Save the Date
Tuesday, February 3, 2015
A Rhizome Benefit Dinner
Petra Cortright and Paul Chan & Badlands Unlimited
at the New Museum
For end of year tax-deductible presale inquiries, email email@example.com
Rhizome and Beijing-based TASML and CAT/CCIA are proud to announce the artists in competition for the inaugural Prix Net Art. This is a "no-strings attached" $10,000 prize recognizing the past work and future promise of one artist making outstanding work on the internet. A second $5,000 distinction will also be awarded.
The jury—comprising Michael Connor, Rhizome curator; Samantha Culp, curator; Zhang Ga, curator and Director of TASML and Director of CAT / CCIA; and Sabine Himmelsbach, artistic director of HeK (House of Electronic Arts Basel)—considered over 160 nominations for this prize. Internal nominators—Lindsay Howard, Omar Kholeif, Christiane Paul, and Domenico Quaranta—helped to develop a competitive list of candidates.
See the full shortlist below.
The Internet Art Microgrants Juror
Votes are tallied, and we're pleased to announce the 20 finalists voted on by you to compete for five $500 Internet Art Microgrants. Now, our guest juror, Helsinki-based artist Kimmo Modig, will choose the awardees from your selections.
Classic browser-based work Agatha Appears (1997) by Olia Lialina
Voting for the five $500 internet art microgrants begins today.
Rhizome community members (you'll need to log in to vote) will narrow the 140+ proposals to a list of 20, from which our (to be announced soon) special guest juror will award five microgrants. Each voter will have three votes to be apportioned to three separate projects — once you vote for something, it disappears from the list. The proposals are spread out over 19 pages, but their order randomizes with each voter.
As we've noted before, the proposals were beyond heartening. In particular, the diversity of projects — from a parody celebrity game, to a weblog for a cooling tower sculpture, to gifs, to culture jamming — illustrates the richness of browser-based work in 2014.
So, go vote! And, best of luck to the entrants.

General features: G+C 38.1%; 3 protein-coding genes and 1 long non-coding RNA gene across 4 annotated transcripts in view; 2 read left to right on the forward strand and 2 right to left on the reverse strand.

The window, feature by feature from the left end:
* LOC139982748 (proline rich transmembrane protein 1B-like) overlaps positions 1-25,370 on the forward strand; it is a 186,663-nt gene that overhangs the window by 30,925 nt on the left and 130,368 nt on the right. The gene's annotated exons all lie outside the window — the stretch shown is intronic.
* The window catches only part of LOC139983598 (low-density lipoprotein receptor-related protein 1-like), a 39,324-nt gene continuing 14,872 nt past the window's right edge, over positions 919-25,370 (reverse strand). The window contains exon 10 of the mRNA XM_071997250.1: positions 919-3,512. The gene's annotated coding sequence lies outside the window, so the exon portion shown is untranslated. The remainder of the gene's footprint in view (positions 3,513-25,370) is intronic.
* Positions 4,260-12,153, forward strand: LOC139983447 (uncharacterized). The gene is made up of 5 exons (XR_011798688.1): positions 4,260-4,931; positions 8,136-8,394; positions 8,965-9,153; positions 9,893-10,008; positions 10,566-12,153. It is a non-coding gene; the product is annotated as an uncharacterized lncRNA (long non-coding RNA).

Sunday, August 10, 1pm
Rockaway Beach Surf Club
302 Beach 87th Street, Rockaway Beach (Subway: Beach 90th)
Surf the classic way
From Amazon to Piratebay
Eight of New York's web surfers will find out who can surf best!
On August 10, Rhizome will host the city's first Trailblazers web surfing competition at Rockaway's premier wave surfing club, hosted by Dragan Espenschied and the whole Rhizome crew.
Beginning this autumn, Rhizome and Beijing-based TASML and CAT/CCIA will award a substantial new prize for internet art.
The "no strings attached" prize, which will be awarded three times in total in 2014, 2015, and 2016, will recognize the past work and future promise of one artist making outstanding work on the internet. The awardee will receive $10,000; a second distinction award of $5,000 will also be made each year.
Kevin McCoy and Anil Dash collaborate during their Seven on Seven work day. Photo: Ed Singleton
Miss Seven on Seven NYC 2014? Now, videos of all the presentations are online on Rhizome's Vimeo page. (Alongside, of course, documentation of all previous editions.) Held on May 3 at the New Museum, participants included: artists Kari Altmann, Ian Cheng, Simon Denny, Holly Herndon, Kevin McCoy, Hannah Sawtell, and Frances Stark, and technologists Nick Bilton, Anil Dash, Jen Fong-Adwent, David Kravitz, Aza Raskin, Kate Ray, and Avi Flombaum.
Take a moment to watch Ray and Herndon debut their spycam app Spyke, Bilton and Denny draw the news, Stark and Kravitz share a steamy, philosophical chat, and more. Kate Crawford, Principal Researcher at Microsoft Research, sets the tone for all of the artists and technologists' work with her keynote on cultural manifestations of the anxiety of living under surveillance conditions. And when you've finished it all, don't miss Rhizome editor Michael Connor's take on the seven big ideas from this fifth anniversary edition.
Stop reading. Go pull this post up on your mobile device. We'll wait.
Is the experience more enjoyable than you remember? These new mobile styles (*gestures encompassingly*) are courtesy Jason Huff. His April 27th pull request—a GitHub-centric way of submitting potential improvements to an open development project—was the first outside contribution to the site's code since we open-sourced earlier that same month. (If you still have display problems on your browser/device, create a new issue for us on Github).